What you should know is that demoting an employee leads to a material reduction in her remuneration, responsibility and status within the company. But not only this, a demotion can also lead to reduction in dignity, even if she keeps here salary and rank.
Everything you need to know about substantively and procedurally fair disciplinary hearings
So… Your employee's guilty of misconduct. Let's say he took a company laptop home, without asking permission. It's a simple open and closed case of theft, isn't it?
Not so fast! You can't just say 'that's it, you're out of here' and think that's the end of that. No, you still have to hold a disciplinary hearing. You still have to give him a chance to defend his case, and explain why he did that.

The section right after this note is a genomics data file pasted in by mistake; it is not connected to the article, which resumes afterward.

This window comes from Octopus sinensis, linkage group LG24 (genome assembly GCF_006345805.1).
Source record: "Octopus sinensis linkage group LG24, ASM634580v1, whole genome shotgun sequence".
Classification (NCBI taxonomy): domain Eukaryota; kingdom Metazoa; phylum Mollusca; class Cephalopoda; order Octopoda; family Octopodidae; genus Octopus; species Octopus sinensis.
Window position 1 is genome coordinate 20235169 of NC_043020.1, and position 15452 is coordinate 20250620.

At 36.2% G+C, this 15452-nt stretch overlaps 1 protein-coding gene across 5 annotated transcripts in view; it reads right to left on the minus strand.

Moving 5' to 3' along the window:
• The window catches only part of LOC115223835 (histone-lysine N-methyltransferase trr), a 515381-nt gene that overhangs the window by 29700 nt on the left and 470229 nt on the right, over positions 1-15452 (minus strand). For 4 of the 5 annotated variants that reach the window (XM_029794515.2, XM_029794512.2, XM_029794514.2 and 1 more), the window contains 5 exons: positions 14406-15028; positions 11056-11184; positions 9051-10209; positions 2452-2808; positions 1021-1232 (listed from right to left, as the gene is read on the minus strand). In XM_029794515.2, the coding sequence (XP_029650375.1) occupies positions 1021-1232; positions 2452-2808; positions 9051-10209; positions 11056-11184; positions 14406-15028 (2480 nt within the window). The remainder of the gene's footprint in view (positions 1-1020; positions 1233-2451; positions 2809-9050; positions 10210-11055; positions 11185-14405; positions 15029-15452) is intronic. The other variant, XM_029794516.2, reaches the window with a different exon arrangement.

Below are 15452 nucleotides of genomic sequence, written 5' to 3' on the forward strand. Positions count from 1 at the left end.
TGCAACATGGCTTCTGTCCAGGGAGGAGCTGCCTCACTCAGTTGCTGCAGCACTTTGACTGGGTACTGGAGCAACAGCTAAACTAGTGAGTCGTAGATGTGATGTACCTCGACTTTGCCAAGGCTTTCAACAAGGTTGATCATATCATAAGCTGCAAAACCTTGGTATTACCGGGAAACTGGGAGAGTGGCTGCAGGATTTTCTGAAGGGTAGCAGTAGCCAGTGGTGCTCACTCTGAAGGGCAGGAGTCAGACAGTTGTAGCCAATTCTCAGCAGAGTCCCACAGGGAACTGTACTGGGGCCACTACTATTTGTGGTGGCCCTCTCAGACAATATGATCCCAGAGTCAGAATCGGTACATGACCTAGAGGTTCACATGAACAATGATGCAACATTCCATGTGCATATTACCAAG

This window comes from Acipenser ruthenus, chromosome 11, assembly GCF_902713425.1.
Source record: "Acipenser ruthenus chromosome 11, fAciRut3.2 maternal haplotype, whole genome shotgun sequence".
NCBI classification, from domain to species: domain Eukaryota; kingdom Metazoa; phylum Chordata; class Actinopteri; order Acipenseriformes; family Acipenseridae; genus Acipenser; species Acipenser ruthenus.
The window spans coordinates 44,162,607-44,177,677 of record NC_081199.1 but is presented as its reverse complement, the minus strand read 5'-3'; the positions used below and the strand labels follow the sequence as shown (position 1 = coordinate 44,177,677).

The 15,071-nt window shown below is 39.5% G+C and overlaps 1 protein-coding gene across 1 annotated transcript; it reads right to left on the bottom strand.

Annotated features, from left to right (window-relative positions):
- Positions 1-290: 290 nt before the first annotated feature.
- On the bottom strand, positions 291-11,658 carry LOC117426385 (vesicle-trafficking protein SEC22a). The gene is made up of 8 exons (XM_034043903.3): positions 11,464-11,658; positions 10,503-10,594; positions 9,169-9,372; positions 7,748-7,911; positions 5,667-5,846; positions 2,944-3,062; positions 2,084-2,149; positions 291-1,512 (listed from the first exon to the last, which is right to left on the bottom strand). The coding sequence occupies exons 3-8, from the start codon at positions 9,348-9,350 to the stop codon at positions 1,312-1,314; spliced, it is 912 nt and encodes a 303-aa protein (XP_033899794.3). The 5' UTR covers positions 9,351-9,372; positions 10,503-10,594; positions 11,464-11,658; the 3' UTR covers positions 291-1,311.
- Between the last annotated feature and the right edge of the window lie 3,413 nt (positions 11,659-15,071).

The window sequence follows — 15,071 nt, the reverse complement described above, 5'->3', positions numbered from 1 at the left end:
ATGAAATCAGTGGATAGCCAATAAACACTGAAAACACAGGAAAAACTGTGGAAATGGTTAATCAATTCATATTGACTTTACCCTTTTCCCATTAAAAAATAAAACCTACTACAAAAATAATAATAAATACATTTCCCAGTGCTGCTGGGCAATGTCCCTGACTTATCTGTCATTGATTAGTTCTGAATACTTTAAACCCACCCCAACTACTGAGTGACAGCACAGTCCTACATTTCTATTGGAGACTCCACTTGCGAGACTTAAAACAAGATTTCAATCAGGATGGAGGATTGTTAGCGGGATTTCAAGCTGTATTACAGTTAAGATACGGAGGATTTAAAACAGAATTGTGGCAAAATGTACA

You also have to prove that he did this. You have to spell it out for him and notify him you're going to discipline him. And you have to give him time to prepare his case.
And then there's even more to it… You have to have a disciplinary hearing so you can prove your case, and give him a chance to defend his… And this is where most employers fail.
But not you! Here's why…
You can demote an employee – provided it's done fairly (Section 186(2)(a) of the Labour Relations Act (LRA))
. This means that it must be justifiable on substantive grounds and must meet the relevant procedural requirements.
Demotion is only allowed in a situation where dismissal can take place, but that mitigating factors avoid dismissal itself. The employee may then agree to the alternative to dismissal, namely demotion. She can then also agree to you changing the terms and conditions of her employment so as to demote her and reduce her salary.
*Remember that demotion should only be considered in serious offences, where dismissal is a possibility.
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